Rabbit clays ape real rabbits, so the clays have to be tougher so they don’t break too easily when they bounce on the ground.

Shooting Principles

Shooting clays is much like catching a ball. Your natural coordination will automatically reach out with your shot to where the clay will be when the lead reaches it.

A few shooting lessons or a period of tuition when you first start shooting will soon get you up to speed with the sport and hitting clays.

To shoot well, you just need 2 basic skills; to have reasonable hand/eye coordination so you can time your shot right, and an understanding to ‘read’ what each clay is doing so you correctly anticipate its flight path.

As your shot leaves your gun barrels, it moves through the air in oval cloud. All you have to do is to make sure that the clay flies through that cloud of shot.

Because of the speeds and distances involved, accurately interpreting what a target is doing in the air is a vital skill for clay pigeon shooting.

Many targets look simple but can in fact be doing more complex things in flight, confusing your eyes and making you miss.

Two Simple Shooting Methods

The precise moment that you pull the trigger, along with the speed your gun is moving are the 2 key factors that will make you break the target. The 2 main shooting styles used by the majority of shooters are ‘swing through’ and ‘maintain lead’.

Maintain lead is the most popular style new shooters. Maintain lead involves swinging your barrels through the flight path of the clay, keeping your barrels the distance in front of the target that you feel is the right amount of lead.

Experienced shots often use swing through as their technique. Swing through involves coming from behind, & swinging your gun barrels through the clay, pulling the trigger when your natural instinct tells you that you have applied the correct amount of lead.

Basic Targets

There are seven basic targets for sporting shooting, which represent the different types of game.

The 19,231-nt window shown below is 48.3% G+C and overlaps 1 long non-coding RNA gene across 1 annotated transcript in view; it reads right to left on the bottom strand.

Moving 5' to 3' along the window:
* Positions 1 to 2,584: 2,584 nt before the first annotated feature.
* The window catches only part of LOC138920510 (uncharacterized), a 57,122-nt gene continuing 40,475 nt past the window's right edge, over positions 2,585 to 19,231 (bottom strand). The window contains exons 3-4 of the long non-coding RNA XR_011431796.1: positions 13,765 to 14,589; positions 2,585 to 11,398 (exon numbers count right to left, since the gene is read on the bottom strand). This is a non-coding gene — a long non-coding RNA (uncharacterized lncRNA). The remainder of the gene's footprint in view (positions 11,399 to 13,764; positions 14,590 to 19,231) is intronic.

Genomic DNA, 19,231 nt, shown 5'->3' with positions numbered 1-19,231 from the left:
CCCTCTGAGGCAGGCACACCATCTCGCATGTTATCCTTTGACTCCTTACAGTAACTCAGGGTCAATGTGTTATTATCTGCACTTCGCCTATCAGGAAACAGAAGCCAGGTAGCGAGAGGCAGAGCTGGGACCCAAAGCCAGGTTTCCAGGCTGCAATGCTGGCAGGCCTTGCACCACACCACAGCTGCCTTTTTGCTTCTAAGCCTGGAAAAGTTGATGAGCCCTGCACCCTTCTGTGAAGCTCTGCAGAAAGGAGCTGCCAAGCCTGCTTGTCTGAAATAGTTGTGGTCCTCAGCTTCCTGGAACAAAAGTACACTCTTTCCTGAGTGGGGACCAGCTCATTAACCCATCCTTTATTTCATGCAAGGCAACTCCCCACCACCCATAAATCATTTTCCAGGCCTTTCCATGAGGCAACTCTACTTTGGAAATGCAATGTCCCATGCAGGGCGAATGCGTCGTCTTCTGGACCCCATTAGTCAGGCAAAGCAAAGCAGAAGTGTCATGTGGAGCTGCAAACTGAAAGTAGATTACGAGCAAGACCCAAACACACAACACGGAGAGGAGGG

A rabbit is a strong flat 110mm clay designed to roll along the ground at speed. Rabbits are often unpredictable with a bounce when you least expect it.


A Teal often flies vertically upwards, very rapidly. For many shooters these can be tricky targets requiring a swing through shooting style to hit with consistency. Many shooters opt to shoot a Teal as it drops rather than rising.

Quartering Clays

Quartering targets usually need less lead than crossers. Look to see where the clay trap is and where it lands to help you to correctly interpret the flight path of the clay.

Driven Birds

Driven clays simulate game on a shoot being driven towards you. Driven targets can be tricky because they disappear behind your gun barrels just when you need to be able to see them! Driven clays need a swing through technique for this reason.


Incoming clays take many forms, and can come from many angles, but basically head towards you, often hanging in the air before dropping to the ground. They are often assumed to be hit and missed through a lack of concentration.

Going Away

Targets going away from you need confidence and speed so you can hit them before they are too small to hit easily.

Looper Clays

Loopers are doing several things at once making them tough little blighters, especially if at range. Quite often they quarter towards or away from you as well, making them deceptive targets that drop, as they move through the air.